“The Owner of the Night
interrogates whoever walks
this shadow-lane, this hour
not reserved for you: who
are you to enter it?”
Brandon Clyde is the guardian of dreams because his mother told him so, many years ago when he was small enough to fit in her arms. Back then, curled up in a fetal position against her thick body, he could feel the sag of her skin under his tiny palm, the warmth of her breath over his silky hair, her presence healing him from his nightmares where the dragons ate away his heart. He didn’t understand who the guardian of dreams was or what he was supposed to do.
“Well, you protect everyone from having nightmares,” his mother said.
“But mom, who will protect me?”
She held his face and looked at him, her cold fingers wiping away his sweat.
“You will.” She looked at him and his face was imprinted in her pale iris. He didn’t know what she meant, but he thought of it as being a hero and all was simple.
“I’ll protect you, too.” He mumbled and drifted off to sleep.
Around the corner of Claude Ave and Vincent St, barely visible from Brandon Clyde’s window, his nightingale stood glaring up at the night sky while in front of her, key chains, metal figurines, silk hats, glossy postcards made up the light of the world. Raven needed a little black dress, like the one she had at home. She always wanted to wear a little black dress at her first solo performance, so that her pale skin glowed and her eyes sparkled like the stars. She would also like lacy stockings and jewel-clad heels. If Rite Aid didn’t have what she wanted she would ask Ashton from the souvenir shop, or Kelsey who cut her hair once, or anyone she met on that night because surely someone must have a little black dress.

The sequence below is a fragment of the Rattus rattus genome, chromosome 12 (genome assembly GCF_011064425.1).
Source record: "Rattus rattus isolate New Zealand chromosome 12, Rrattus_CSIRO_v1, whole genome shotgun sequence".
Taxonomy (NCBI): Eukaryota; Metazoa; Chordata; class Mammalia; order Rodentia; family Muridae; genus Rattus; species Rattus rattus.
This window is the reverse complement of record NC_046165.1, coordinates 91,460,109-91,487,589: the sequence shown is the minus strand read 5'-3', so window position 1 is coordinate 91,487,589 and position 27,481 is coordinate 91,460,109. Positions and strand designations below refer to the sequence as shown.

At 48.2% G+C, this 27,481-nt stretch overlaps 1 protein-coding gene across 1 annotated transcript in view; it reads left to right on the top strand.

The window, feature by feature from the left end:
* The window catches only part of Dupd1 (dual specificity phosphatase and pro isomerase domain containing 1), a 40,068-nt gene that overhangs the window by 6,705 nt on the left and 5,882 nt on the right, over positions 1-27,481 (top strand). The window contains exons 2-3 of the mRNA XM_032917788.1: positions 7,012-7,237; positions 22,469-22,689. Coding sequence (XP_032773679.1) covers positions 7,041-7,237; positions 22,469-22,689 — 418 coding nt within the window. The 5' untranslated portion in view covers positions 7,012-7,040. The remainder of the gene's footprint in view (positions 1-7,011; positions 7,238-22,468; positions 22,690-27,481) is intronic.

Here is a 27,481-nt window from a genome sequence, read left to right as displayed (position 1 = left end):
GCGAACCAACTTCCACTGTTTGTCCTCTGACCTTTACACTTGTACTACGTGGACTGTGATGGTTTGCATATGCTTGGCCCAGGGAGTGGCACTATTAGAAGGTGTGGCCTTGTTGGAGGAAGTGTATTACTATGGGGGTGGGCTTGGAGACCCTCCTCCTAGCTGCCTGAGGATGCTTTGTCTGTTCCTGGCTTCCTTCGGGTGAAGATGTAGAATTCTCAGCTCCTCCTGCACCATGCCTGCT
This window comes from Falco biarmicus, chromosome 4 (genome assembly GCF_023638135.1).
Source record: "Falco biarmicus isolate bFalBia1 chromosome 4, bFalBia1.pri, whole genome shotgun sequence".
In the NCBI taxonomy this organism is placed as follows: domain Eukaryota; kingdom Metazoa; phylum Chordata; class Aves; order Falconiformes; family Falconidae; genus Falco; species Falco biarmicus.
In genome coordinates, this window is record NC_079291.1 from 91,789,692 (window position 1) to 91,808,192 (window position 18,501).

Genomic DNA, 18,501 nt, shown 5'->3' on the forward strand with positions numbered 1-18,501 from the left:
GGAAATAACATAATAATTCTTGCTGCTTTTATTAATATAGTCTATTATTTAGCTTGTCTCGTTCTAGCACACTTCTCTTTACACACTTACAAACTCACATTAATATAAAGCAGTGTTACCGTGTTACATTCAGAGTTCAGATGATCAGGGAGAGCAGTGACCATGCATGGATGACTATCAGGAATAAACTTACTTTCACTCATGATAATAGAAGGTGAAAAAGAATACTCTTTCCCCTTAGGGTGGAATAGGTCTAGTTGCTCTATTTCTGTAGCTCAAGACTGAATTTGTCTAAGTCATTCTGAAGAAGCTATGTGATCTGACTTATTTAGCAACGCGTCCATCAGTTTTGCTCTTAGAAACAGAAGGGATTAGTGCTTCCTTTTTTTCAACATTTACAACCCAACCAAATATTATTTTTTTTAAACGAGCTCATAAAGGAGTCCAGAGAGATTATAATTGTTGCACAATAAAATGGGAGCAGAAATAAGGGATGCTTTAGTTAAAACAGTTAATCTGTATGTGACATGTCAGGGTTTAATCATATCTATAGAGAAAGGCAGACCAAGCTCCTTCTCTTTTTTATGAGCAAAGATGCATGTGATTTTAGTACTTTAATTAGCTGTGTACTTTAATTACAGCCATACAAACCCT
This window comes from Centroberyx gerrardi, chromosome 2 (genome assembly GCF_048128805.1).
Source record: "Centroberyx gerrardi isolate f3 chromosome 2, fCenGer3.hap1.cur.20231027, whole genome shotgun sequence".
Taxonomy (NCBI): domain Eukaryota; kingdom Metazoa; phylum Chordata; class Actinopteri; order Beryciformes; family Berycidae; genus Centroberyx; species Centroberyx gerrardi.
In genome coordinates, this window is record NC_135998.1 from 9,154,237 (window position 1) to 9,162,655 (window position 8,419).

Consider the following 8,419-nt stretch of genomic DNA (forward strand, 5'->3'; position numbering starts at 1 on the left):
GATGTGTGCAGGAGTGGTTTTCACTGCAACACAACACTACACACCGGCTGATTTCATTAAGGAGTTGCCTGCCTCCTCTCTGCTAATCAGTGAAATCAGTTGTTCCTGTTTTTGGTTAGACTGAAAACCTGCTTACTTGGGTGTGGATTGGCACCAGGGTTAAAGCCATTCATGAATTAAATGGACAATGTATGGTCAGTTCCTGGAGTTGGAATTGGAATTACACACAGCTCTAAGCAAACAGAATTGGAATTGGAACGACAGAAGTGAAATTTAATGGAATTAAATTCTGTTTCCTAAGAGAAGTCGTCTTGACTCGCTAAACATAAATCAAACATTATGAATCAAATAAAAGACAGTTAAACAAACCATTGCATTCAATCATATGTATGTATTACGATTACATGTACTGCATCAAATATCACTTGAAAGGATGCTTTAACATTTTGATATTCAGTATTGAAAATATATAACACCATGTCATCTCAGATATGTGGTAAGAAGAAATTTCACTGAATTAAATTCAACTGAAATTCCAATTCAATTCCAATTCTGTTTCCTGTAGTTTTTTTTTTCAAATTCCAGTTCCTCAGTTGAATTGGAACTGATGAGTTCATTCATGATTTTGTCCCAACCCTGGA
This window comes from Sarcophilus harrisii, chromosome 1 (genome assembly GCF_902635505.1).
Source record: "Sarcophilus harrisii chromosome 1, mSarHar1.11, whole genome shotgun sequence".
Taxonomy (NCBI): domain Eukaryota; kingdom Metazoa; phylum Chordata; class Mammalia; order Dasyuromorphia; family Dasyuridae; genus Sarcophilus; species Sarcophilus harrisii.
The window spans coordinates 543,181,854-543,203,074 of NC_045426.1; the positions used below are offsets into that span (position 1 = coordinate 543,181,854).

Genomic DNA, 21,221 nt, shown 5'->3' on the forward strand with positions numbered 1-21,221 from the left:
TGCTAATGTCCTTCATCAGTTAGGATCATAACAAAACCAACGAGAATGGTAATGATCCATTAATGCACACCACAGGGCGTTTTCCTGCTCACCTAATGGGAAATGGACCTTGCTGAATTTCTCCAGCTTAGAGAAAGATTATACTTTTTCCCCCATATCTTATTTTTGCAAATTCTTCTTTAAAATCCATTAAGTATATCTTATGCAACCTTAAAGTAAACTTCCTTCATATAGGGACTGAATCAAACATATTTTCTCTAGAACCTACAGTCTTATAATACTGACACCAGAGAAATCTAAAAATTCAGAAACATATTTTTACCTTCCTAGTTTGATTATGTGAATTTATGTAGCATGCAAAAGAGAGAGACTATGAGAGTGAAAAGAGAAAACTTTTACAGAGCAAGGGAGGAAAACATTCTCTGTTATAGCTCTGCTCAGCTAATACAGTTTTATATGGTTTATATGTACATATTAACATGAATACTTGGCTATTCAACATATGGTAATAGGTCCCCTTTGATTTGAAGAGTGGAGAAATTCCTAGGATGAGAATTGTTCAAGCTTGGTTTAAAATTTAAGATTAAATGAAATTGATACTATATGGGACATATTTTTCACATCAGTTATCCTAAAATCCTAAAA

The sky was cloudless, the street sodden, and a single column of smoke rose from a gray-washed house slowly falling to pieces. The guardian of dreams was awake as always. Under the stars, he put on his night cloak, fastened his silver helmet, and off he went into his kingdom. He started walking towards Mr. Abbott’s little purple house, past Mrs. Hamilton’s withered garden, past Ashton’s souvenir shop with rock tees and art pins, nearing the corner of Claude Ave and Vincent St, running and pausing to hear his heartbeats in the stillness of the night.
Just as he was turning the corner, he saw a girl looking up at the sky. He did the same and saw a sky glimmering with infinity, tiny specks of luster that were then the background of the cityscape but soon would outlive and outshine humanity. A light breeze blew the coffee cups, the beer cans, the foam plates from all over the narrow street to a joyful dance, and when they looked down their eyes met. She was the one he’d been looking for—the night had kept her for him indeed. Her eyes reminded him of someone, a ghost of some place he used to be in, now a forbidden territory. Raven looked away and turned to Ashton, whose eyelids were dropping.